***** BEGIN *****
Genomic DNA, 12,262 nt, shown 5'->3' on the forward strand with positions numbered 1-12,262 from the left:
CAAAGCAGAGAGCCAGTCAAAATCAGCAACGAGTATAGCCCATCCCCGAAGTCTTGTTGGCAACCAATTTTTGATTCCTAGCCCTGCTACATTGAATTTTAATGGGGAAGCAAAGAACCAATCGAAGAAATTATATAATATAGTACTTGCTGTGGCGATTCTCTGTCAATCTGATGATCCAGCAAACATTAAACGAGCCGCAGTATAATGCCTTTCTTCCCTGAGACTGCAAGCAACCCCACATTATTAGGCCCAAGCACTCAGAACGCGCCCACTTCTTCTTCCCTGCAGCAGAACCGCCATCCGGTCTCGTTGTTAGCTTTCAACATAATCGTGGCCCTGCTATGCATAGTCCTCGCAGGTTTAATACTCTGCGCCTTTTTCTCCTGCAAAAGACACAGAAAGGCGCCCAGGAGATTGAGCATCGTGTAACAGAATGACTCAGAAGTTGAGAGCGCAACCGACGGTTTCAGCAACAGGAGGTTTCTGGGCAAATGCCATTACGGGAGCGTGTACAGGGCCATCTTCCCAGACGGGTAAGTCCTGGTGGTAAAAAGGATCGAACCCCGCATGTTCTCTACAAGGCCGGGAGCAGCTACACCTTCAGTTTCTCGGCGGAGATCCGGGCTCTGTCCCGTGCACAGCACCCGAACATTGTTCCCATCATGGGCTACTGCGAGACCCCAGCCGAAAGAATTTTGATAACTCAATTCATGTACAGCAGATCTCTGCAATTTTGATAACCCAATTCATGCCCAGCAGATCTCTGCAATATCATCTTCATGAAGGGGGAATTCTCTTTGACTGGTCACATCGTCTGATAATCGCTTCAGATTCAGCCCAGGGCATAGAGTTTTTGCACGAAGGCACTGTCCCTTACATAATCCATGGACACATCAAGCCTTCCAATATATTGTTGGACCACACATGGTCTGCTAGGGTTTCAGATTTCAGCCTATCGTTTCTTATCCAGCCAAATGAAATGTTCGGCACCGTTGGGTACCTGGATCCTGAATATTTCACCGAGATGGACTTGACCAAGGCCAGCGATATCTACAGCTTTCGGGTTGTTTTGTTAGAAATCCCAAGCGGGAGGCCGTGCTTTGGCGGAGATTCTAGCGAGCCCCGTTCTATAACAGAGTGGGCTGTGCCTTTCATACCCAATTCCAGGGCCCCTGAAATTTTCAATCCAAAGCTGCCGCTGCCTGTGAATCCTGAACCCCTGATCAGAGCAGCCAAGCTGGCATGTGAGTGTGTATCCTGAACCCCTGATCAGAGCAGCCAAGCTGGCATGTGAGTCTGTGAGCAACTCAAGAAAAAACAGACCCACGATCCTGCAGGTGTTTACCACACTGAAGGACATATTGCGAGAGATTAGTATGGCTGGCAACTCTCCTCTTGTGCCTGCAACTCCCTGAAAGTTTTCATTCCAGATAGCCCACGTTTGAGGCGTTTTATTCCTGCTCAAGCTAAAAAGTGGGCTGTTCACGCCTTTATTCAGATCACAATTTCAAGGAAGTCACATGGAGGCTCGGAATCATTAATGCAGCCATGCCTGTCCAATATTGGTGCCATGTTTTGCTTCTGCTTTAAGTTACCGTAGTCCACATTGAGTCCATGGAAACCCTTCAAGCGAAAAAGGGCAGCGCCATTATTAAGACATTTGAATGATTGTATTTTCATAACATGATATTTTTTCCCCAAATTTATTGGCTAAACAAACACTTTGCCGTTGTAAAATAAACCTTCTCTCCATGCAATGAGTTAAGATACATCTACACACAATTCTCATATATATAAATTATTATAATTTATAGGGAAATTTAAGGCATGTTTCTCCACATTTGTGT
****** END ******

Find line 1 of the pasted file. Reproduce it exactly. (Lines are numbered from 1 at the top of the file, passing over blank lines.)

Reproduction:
Genomic DNA, 12,262 nt, shown 5'->3' on the forward strand with positions numbered 1-12,262 from the left: